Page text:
For a long time, I thought mosques were really just buildings. Imams do not usually bless mosques, and they are not filled with religious iconography. In fact, the opposite is true – no iconography should exist in a mosque. That a building has built into it the culture of the time, the traditions of a people, was for many years beyond me. I viewed my religion as separate from the places in which religion happened, and it took me years of travel to discover that place, structure, and spirit are interwoven so tightly that they are inseparable.
It is especially this way with mosques, which look like anything and everything. Some are houses tucked away in subdivisions; others have domed roofs and minarets and stand as the beacons of a city. There are a few with swimming pools and workout gyms attached. They are made of brick, stone, concrete: a picture of the surrounding community.
Every time I travel to a new country, I visit a mosque for Friday prayers. This may not sound strange to other Muslims, but it is strange for me. I did not grow up in a family that often went to the mosque to pray. Actually, I did not grow up in a family that prays at all. As a child, my father took us out of Islamic schooling, afraid we would become too conservative. Instead, he read to us from the Qur’an at home, and told us to view everything with an inquisitive eye, to see the whole world as a metaphor. I quickly learned that mosques, and the people in them, would disagree with us.
It made it easier for me, then, to see a mosque as a building – with an architect, and a floor plan, and a group of women who picked out the carpet colors. Eventually, it became the only thing I could see in a mosque. I would analyze the chandelier placement, the rows of bookshelves filled with neatly stacked copies of the Qur’an, the scuffed corners of white pillars that stood between rows of praying people. And most of all, I analyzed what I could not see and where I could not go.
As a woman, it is important to keep yourself unseen and unheard in a mosque, and the architecture enforces that. During my short time in Tanzania last year, I never saw where the men prayed. I heard the disembodied voice of the imam giving his sermon in Kiswahili, and I sat behind a dark grey bed sheet hanging from the ceiling. The men were possibly a foot in front of us, and I imagined their clear view of their surroundings. Perhaps they had cleaner carpets and louder speakers. Unable to see them, I envied them all the more.
In other countries, it had been similar. In London, I prayed in a basement because the women’s section had already been filled to the brim. The basement was decrepit, giving the air of being unlooked after, and the linoleum was covered with thin sheets. My fellow Muslim sisters were scrambling towards the front, attempting to hear the sermon through the one measly loudspeaker. In Amman, Jordan, I prayed in my winter coat, gloves, and a scarf in what turned out to be an unnaturally cold winter. We were in a balcony, overlooking the men. As we heard the imam complete his prayer, we rushed to the dingy space heater to warm up our freezing feet.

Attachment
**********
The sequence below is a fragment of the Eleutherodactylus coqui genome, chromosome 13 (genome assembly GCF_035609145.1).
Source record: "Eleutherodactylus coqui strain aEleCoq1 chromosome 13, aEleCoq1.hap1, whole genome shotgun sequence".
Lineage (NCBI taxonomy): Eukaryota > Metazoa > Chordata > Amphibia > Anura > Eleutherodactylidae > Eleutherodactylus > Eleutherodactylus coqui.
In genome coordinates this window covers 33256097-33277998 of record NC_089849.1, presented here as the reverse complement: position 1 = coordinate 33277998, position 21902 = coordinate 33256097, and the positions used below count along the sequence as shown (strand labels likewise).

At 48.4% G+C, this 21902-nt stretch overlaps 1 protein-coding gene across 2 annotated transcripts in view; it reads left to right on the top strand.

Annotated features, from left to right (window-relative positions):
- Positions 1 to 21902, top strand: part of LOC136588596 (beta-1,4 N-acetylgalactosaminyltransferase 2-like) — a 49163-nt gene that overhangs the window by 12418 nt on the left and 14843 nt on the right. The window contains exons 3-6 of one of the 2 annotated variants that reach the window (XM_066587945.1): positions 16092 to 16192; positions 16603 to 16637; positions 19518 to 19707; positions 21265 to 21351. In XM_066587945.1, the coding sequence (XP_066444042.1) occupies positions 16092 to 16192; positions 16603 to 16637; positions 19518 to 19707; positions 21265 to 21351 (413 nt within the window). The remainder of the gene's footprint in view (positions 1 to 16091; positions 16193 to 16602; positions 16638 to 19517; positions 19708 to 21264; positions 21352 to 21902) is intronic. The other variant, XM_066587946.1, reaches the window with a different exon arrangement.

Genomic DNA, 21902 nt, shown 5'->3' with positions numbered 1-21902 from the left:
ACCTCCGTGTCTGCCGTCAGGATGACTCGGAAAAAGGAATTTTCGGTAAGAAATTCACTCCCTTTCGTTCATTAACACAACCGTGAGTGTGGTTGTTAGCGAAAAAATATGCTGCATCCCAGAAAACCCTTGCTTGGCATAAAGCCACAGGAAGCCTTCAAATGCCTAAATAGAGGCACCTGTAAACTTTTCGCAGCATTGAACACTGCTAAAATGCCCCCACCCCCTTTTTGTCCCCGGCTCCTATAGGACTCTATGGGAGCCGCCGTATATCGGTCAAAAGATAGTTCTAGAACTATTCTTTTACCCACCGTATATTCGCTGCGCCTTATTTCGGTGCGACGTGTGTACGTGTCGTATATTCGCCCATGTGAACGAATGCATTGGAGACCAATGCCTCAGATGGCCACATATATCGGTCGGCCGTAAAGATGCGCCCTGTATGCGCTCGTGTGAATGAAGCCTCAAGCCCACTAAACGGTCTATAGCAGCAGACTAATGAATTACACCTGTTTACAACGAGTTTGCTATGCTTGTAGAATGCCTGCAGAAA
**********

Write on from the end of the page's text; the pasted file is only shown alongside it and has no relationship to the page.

In Pakistan, my country of birth, I have never entered a mosque. In almost all of them, women are not even allowed to go. I imagine they might look similar to the mosques I have seen – the same copy of the Qur’an on the bookshelves, the carpet arranged in rows to easily align the men to face Mecca.
It made me realize why my parents did not want me to go into mosques in the first place. A mosque is a building that has too many questions built into it, too much to break apart and examine. But instead of turning me away, the questions brought me closer to mosques and the people they represent. I want to know how to undo the divisions we have built when we have built them out of something so permanent as stone.
One day, I will build my own mosque. I decided this sometime after my trip to Africa, and before visiting my old Chicago mosque again, where they recently added more shoe racks to accommodate the growing female population. In my own mosque, welcoming women will not just come through a cubby for your shoes. It will be a mosque created for joint learning, where both men and women provide sermons – a mosque where there is not just one edition of the Qur’an on the bookshelves.
All I need now is the right architect.
Photo: Süleymaniye Mosque in Istanbul, Turkey by Nick WB Dawson on Flickr.